In a security alert published on Thursday, US payments processor Visa revealed that two North American hospitality merchants were hacked and had their system infected with point-of-sale (POS) malware earlier this year.
POS malware is designed to infect Windows systems, seek POS applications, and then search and monitor the computer’s memory for payment card details that are being processed inside the POS payments apps.
“In May and June 2020, respectively, Visa Payment Fraud Disruption (PFD) analyzed malware samples recovered from the independent compromises of two North American merchants,” Visa said.
The US payments processor didn’t name either of the two victims due to non-disclosure agreements involved in investigating the incidents.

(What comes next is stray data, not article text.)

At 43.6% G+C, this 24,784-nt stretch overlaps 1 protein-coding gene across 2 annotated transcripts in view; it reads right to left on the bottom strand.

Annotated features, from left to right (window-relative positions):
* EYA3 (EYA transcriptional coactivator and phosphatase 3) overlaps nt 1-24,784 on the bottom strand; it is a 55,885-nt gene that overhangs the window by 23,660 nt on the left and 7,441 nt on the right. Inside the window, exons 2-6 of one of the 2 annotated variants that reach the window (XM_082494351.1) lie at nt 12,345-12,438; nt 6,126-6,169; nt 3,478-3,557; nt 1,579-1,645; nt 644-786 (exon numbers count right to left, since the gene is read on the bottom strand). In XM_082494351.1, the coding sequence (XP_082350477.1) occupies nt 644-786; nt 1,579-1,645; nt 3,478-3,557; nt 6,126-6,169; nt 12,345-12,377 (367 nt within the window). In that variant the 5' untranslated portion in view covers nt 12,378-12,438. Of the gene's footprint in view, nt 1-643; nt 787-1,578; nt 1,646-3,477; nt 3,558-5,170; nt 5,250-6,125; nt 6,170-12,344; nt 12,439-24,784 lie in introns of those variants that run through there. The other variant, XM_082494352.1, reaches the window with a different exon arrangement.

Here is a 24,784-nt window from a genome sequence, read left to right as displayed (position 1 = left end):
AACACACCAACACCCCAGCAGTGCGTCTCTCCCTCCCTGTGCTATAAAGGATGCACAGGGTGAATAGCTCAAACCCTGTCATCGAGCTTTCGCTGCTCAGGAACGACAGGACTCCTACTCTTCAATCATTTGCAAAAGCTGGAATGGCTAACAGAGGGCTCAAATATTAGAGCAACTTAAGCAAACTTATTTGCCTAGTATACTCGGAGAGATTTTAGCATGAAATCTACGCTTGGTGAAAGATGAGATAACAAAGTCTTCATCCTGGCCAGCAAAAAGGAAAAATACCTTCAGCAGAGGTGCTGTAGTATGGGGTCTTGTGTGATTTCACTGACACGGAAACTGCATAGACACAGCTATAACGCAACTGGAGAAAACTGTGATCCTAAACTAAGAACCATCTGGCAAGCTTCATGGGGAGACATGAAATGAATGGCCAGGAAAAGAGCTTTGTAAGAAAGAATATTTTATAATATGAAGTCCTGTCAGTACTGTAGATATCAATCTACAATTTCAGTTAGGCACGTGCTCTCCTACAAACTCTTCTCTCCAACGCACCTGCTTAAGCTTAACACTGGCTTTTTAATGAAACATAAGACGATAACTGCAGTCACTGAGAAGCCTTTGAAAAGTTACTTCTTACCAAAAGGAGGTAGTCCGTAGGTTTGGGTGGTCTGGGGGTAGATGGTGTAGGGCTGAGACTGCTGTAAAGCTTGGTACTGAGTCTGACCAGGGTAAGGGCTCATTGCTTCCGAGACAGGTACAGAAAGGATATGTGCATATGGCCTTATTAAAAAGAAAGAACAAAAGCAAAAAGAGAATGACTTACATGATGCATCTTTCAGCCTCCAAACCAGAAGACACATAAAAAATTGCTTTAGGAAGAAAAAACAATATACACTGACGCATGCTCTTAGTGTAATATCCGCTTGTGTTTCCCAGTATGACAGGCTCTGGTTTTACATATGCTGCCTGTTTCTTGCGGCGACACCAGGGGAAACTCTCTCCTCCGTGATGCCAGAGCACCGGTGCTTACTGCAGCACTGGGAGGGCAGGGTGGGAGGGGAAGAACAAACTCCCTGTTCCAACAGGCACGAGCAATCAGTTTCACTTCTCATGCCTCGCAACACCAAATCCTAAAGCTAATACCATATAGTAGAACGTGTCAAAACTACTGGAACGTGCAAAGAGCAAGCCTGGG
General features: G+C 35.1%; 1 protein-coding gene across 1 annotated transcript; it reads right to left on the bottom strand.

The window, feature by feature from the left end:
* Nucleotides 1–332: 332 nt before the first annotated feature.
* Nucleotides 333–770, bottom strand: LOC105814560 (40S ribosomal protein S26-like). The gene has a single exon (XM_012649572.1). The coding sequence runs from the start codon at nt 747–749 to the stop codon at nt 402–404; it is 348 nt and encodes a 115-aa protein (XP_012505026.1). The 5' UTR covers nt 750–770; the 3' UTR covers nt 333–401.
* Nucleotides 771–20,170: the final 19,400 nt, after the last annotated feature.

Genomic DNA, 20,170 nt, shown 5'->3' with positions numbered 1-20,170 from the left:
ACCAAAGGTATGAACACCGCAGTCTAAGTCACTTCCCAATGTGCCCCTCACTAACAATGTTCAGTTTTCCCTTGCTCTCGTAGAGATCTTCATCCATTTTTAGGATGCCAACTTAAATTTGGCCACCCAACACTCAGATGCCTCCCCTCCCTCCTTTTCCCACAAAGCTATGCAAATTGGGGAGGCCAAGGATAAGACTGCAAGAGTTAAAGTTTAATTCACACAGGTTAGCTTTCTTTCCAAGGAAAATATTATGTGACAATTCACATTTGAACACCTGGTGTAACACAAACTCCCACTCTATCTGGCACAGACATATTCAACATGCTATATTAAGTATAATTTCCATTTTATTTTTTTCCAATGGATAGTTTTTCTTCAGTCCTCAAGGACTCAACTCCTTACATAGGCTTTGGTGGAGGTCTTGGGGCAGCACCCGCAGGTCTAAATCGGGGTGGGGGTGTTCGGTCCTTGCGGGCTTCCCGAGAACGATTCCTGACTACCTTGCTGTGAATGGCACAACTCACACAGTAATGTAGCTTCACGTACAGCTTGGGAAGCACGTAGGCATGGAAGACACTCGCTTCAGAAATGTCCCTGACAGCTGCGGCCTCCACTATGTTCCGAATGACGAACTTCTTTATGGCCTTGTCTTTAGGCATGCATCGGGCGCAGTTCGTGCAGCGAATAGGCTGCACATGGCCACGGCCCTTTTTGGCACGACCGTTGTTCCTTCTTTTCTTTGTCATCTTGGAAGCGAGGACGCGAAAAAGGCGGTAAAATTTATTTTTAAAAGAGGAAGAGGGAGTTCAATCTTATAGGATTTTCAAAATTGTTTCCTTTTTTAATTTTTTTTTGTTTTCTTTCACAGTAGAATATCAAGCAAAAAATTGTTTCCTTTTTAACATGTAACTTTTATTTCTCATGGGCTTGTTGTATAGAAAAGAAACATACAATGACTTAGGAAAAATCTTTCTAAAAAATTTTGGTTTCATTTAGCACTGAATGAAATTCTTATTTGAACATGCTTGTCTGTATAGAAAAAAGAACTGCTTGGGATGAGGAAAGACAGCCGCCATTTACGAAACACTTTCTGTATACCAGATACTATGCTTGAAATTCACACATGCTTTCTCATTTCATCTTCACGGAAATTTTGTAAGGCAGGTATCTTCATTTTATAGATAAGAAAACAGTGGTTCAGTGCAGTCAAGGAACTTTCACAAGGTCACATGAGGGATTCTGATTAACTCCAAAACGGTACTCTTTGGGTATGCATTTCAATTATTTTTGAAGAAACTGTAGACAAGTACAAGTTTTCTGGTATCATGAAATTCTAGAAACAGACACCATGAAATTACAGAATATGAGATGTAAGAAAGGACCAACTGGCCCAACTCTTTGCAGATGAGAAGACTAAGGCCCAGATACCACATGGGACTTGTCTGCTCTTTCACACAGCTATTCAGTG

Visa published on Thursday a security alert [PDF] with a description of the two security breaches and the malware used in the attacks in order to help other companies in the hospitality sector scan their networks for indicators of compromise.
June hack: Hackers used three different POS malware strains
Of the two incidents, the second one that occurred in June is the most interesting, from an incident response (IR) perspective.
Visa said it found three different strains of POS malware on the victim network — namely RtPOS, MMon (aka Kaptoxa), and PwnPOS.
The reason why the malware gang deployed three malware strains is unknown, but it could be that attackers wanted to make sure they get all the payment data from across different systems.
Visa, which also provides incident response services in financial crime-related breaches, said the intruders breached the hospitality